The Society for American Archaeology’s (SAA’s) virtual annual meeting erupted in controversy last week after members realized the organization had allowed a talk arguing against a key U.S. law giving Native Americans rights to the human remains and cultural artifacts of their ancestors. Although the presentation was made by an SAA member and anthropologist, many archaeologists say they were shocked their professional organization gave a platform to what they consider anti-Indigenous views; they say SAA has not adequately addressed the harm caused by the talk. Some archaeologists are considering leaving and starting a new society.
“There’s a sense [that SAA] is protecting the organization over the people who are involved,” says Kisha Supernant, an archaeologist at the University of Alberta, Edmonton, and a member of Canada’s historic Indigenous Métis. A number of archaeologists note that this incident comes after a sexual harassment scandal at the organization’s 2019 conference, which left many SAA members feeling unsupported. (The 2020 conference was canceled because of the COVID-19 pandemic.)
In 1990, the United States passed a law requiring universities, museums, and other institutions to inform Native American tribes of any Indigenous human remains and artifacts in their collections—and return them when requested. At first, many archaeologists worried the law, the Native American Graves Protection and Repatriation Act (NAGPRA), would compromise their research. But today NAGPRA is widely accepted by archaeologists, as most agree that Indigenous people should have the right to determine the treatment of their ancestors’ remains, which were often looted from tribal lands. Since NAGPRA became law, many tribes have collaborated with archaeologists to study their history and ancestors.
On 15 April, Elizabeth Weiss, a physical anthropologist at San Jose State University and an SAA member, gave a presentation at SAA’s virtual annual meeting titled “Has Creationism Crept Back into Archaeology?” co-written with retired attorney James Springer. During the talk, she said archaeologists “have let creationism into the heart of our discipline” because NAGPRA gives “control of research over to contemporary American Indian communities,” who may request repatriation or refuse to participate in certain research partly because of religious beliefs. Last year, Weiss and Springer published a book making similar arguments, which drew criticism from many archaeologists.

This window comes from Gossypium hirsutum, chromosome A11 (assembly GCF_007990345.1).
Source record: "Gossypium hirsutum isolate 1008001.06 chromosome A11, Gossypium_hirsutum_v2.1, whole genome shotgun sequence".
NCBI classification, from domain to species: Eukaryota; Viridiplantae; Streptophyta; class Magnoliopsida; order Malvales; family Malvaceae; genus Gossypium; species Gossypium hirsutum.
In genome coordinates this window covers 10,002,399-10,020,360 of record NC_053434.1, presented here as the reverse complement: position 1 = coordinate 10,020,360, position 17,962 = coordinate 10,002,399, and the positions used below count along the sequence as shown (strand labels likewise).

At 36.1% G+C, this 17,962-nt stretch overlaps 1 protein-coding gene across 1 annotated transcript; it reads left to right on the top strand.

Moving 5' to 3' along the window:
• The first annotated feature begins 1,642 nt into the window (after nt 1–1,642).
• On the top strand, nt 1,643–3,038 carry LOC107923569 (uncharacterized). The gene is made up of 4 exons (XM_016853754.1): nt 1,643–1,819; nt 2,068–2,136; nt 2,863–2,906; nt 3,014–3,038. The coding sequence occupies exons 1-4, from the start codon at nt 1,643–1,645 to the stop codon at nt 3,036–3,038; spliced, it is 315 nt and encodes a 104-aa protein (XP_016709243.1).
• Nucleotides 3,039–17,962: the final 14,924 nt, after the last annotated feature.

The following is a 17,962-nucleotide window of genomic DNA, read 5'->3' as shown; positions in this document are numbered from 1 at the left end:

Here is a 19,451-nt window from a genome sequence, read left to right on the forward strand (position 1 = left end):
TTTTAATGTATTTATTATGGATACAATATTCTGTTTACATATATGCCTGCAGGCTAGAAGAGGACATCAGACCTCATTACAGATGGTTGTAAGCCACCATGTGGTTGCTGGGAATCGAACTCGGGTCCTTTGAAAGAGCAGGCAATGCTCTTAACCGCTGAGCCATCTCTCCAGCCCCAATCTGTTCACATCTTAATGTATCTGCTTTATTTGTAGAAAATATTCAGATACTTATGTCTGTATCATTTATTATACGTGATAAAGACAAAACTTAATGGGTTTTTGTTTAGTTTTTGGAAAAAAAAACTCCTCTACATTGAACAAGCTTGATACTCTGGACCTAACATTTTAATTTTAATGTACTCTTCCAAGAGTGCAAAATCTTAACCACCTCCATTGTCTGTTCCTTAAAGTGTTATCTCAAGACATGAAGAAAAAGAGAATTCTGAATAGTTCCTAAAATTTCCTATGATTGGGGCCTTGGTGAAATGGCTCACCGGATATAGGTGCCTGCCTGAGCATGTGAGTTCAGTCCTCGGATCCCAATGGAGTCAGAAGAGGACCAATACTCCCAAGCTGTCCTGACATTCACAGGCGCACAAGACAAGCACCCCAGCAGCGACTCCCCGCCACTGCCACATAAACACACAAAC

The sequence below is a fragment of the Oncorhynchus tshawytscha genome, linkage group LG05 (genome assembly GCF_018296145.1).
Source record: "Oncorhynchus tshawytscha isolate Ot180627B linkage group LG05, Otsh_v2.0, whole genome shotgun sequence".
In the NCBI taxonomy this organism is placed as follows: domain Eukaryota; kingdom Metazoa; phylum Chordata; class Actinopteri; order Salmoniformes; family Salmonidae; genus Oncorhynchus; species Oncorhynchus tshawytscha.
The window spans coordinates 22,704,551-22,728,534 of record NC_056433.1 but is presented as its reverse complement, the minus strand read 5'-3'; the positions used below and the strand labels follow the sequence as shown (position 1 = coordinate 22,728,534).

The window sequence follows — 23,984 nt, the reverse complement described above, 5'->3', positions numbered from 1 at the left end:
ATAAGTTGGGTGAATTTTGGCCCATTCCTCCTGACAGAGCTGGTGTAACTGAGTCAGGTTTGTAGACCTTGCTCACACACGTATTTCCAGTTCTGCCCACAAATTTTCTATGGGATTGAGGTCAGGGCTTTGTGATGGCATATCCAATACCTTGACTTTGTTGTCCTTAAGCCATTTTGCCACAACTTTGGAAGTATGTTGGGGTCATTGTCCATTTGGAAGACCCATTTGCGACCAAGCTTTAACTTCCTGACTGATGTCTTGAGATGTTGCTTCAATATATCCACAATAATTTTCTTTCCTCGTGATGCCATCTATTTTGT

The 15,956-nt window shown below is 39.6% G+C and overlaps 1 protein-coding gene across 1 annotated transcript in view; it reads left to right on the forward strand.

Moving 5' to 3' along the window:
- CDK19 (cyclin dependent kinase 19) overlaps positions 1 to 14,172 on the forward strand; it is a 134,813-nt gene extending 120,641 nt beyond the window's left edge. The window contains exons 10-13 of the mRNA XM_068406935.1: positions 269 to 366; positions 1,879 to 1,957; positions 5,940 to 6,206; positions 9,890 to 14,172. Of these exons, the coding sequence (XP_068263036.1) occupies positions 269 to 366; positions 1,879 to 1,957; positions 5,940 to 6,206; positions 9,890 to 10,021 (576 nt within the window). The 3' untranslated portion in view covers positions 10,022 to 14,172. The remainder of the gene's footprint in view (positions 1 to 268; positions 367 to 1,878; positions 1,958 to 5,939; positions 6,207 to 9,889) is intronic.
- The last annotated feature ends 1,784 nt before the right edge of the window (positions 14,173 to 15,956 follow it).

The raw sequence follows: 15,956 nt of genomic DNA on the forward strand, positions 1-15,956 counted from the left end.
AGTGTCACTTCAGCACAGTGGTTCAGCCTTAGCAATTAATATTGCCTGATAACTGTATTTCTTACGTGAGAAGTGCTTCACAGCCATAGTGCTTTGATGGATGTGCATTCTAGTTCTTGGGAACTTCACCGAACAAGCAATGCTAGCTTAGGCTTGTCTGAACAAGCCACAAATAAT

“Not only was [Weiss’s and Springer’s paper] not founded on good scholarship, but there’s also an inherent assumption that repatriation is antiscience. That’s a red herring,” says Supernant, who studies Métis sites. “[Repatriation] is about power. It’s about who gets to make decisions about what happens to the ancestors.”
Members of the program committee, comprised of several dozen volunteers, last year reviewed the title and abstract of Weiss’s and Springer’s talk, as they do for all SAA presentations, says Deborah Nichols, president of SAA and an archaeologist at Dartmouth College. “There is a review process, but it is not the equivalent of a peer review for a juried journal,” she says. Few abstracts are rejected. But submissions might be flagged if they analyze looted artifacts, report doing work without the appropriate permits, or promote pseudoarchaeology, such as a belief that aliens built ancient monuments, she says. No one flagged Weiss’s and Springer’s abstract, Nichols says, though she called their argument “dated.”